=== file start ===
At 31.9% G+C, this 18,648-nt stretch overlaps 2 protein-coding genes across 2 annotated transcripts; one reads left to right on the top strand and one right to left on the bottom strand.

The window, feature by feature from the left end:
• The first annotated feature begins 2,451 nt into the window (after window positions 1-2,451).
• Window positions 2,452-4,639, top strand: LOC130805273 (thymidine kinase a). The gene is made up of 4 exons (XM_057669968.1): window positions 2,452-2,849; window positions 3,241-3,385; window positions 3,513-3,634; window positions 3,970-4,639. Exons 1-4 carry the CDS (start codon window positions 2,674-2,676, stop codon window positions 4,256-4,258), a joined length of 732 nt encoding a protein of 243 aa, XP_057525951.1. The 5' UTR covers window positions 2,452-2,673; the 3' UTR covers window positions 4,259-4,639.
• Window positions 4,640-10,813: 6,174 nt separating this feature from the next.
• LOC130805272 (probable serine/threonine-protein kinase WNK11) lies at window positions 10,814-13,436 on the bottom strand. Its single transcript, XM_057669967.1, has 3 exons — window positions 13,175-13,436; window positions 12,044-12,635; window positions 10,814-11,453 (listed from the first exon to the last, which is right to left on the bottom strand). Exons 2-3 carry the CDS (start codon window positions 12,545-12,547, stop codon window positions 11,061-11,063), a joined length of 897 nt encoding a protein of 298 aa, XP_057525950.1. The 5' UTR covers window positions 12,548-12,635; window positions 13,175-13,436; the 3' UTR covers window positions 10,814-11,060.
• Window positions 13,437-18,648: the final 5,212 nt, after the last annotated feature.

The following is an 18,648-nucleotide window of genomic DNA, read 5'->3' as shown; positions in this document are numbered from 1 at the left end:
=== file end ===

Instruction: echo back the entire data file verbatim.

At 31.9% G+C, this 18,648-nt stretch overlaps 2 protein-coding genes across 2 annotated transcripts; one reads left to right on the top strand and one right to left on the bottom strand.

The window, feature by feature from the left end:
• The first annotated feature begins 2,451 nt into the window (after window positions 1-2,451).
• Window positions 2,452-4,639, top strand: LOC130805273 (thymidine kinase a). The gene is made up of 4 exons (XM_057669968.1): window positions 2,452-2,849; window positions 3,241-3,385; window positions 3,513-3,634; window positions 3,970-4,639. Exons 1-4 carry the CDS (start codon window positions 2,674-2,676, stop codon window positions 4,256-4,258), a joined length of 732 nt encoding a protein of 243 aa, XP_057525951.1. The 5' UTR covers window positions 2,452-2,673; the 3' UTR covers window positions 4,259-4,639.
• Window positions 4,640-10,813: 6,174 nt separating this feature from the next.
• LOC130805272 (probable serine/threonine-protein kinase WNK11) lies at window positions 10,814-13,436 on the bottom strand. Its single transcript, XM_057669967.1, has 3 exons — window positions 13,175-13,436; window positions 12,044-12,635; window positions 10,814-11,453 (listed from the first exon to the last, which is right to left on the bottom strand). Exons 2-3 carry the CDS (start codon window positions 12,545-12,547, stop codon window positions 11,061-11,063), a joined length of 897 nt encoding a protein of 298 aa, XP_057525950.1. The 5' UTR covers window positions 12,548-12,635; window positions 13,175-13,436; the 3' UTR covers window positions 10,814-11,060.
• Window positions 13,437-18,648: the final 5,212 nt, after the last annotated feature.

The following is an 18,648-nucleotide window of genomic DNA, read 5'->3' as shown; positions in this document are numbered from 1 at the left end: